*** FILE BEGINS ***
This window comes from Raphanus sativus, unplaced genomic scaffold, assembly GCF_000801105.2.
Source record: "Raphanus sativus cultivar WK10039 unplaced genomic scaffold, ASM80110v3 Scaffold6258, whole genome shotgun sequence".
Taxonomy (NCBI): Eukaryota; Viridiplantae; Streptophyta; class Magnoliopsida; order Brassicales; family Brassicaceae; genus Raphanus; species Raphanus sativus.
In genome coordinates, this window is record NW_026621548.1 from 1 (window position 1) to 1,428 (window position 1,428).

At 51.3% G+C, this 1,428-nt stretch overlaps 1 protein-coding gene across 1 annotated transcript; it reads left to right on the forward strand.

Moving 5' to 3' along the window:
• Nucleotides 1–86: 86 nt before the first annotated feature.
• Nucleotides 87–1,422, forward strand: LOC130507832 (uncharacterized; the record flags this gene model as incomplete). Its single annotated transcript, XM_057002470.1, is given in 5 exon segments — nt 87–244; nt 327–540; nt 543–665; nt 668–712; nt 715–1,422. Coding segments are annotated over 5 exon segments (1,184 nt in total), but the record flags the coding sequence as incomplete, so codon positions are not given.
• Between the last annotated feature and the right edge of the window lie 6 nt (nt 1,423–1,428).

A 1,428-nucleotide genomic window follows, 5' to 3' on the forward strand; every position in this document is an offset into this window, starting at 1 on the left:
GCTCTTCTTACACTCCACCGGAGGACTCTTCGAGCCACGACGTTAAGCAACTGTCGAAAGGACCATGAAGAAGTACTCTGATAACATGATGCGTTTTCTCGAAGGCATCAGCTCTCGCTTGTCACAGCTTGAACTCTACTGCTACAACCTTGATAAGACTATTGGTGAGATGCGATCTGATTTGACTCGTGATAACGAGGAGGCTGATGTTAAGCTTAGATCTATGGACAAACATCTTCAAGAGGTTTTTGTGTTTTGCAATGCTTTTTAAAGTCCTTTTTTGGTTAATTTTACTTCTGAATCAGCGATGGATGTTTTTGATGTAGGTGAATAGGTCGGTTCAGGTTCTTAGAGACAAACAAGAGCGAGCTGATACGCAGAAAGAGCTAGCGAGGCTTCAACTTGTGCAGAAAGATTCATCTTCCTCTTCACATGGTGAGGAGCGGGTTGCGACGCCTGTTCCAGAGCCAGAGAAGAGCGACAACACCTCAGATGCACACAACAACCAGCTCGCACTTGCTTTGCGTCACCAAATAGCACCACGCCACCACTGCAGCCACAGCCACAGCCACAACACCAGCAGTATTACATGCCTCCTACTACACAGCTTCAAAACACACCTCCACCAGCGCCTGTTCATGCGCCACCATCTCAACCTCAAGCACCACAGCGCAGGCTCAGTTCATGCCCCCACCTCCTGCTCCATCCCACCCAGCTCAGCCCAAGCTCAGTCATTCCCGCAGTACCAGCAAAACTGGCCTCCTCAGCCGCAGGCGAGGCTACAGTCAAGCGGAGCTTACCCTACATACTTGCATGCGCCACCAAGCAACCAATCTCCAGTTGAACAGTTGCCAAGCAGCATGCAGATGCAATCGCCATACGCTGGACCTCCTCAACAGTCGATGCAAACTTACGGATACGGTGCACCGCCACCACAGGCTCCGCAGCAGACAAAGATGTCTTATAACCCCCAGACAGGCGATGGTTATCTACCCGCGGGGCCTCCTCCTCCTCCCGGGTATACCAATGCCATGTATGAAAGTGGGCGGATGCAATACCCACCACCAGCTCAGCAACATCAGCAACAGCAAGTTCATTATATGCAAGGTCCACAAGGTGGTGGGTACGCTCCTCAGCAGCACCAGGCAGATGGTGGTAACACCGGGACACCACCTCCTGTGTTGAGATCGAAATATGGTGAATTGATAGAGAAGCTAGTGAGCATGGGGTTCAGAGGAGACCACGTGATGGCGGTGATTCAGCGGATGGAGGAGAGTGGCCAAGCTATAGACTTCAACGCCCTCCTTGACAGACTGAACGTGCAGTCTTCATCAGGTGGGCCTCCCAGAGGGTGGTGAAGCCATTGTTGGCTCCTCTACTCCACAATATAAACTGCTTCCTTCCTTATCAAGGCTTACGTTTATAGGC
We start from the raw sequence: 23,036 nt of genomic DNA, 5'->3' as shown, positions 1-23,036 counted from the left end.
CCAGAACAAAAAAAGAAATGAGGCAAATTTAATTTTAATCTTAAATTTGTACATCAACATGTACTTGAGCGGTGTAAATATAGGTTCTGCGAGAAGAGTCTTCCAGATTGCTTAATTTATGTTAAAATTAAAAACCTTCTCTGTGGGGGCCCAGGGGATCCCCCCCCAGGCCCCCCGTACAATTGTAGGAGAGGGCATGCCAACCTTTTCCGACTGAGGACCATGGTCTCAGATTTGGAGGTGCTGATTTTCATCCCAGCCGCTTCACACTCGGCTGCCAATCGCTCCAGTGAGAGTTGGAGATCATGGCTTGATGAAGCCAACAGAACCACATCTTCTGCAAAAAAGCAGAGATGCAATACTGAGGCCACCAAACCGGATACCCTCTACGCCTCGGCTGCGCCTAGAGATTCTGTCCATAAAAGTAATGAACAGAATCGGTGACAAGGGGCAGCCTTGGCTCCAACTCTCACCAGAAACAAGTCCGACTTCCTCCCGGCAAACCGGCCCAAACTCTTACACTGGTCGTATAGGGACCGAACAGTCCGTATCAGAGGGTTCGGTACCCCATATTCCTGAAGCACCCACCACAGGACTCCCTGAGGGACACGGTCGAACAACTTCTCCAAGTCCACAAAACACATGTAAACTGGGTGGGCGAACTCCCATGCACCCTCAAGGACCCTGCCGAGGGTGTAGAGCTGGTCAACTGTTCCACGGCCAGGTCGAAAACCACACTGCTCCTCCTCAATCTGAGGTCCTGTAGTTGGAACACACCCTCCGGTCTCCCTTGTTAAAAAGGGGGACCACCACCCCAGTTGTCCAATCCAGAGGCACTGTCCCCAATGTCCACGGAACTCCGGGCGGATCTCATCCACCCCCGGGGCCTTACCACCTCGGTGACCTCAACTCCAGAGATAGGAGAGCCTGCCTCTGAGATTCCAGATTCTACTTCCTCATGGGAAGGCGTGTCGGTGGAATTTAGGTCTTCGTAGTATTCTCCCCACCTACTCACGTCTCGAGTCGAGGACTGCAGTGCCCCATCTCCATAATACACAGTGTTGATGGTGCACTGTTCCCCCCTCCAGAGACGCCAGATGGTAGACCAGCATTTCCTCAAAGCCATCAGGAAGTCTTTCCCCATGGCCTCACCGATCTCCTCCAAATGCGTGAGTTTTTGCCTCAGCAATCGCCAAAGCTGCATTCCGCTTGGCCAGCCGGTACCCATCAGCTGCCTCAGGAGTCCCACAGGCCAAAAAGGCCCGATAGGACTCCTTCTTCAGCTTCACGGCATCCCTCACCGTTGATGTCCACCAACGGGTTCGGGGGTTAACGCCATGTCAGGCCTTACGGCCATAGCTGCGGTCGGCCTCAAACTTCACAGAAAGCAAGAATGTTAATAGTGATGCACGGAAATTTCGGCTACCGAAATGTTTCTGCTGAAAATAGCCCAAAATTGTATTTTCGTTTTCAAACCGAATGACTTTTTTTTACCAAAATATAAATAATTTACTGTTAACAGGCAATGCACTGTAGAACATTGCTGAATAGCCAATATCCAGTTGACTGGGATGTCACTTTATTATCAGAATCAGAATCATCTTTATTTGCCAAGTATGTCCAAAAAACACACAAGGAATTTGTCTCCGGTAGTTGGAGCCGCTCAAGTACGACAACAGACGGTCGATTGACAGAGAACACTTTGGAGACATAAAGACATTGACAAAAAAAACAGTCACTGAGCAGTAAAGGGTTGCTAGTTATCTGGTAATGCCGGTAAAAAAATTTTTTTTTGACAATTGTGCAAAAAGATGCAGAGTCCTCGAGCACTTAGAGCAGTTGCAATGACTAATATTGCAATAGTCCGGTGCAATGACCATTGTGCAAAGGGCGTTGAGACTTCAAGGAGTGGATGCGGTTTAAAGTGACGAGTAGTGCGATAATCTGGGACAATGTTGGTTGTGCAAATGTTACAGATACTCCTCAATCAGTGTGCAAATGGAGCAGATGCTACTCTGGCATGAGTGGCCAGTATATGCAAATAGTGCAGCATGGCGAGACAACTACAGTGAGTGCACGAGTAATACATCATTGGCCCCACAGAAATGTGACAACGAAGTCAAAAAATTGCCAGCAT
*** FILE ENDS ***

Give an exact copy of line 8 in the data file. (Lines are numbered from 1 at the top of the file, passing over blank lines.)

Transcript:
• Nucleotides 87–1,422, forward strand: LOC130507832 (uncharacterized; the record flags this gene model as incomplete). Its single annotated transcript, XM_057002470.1, is given in 5 exon segments — nt 87–244; nt 327–540; nt 543–665; nt 668–712; nt 715–1,422. Coding segments are annotated over 5 exon segments (1,184 nt in total), but the record flags the coding sequence as incomplete, so codon positions are not given.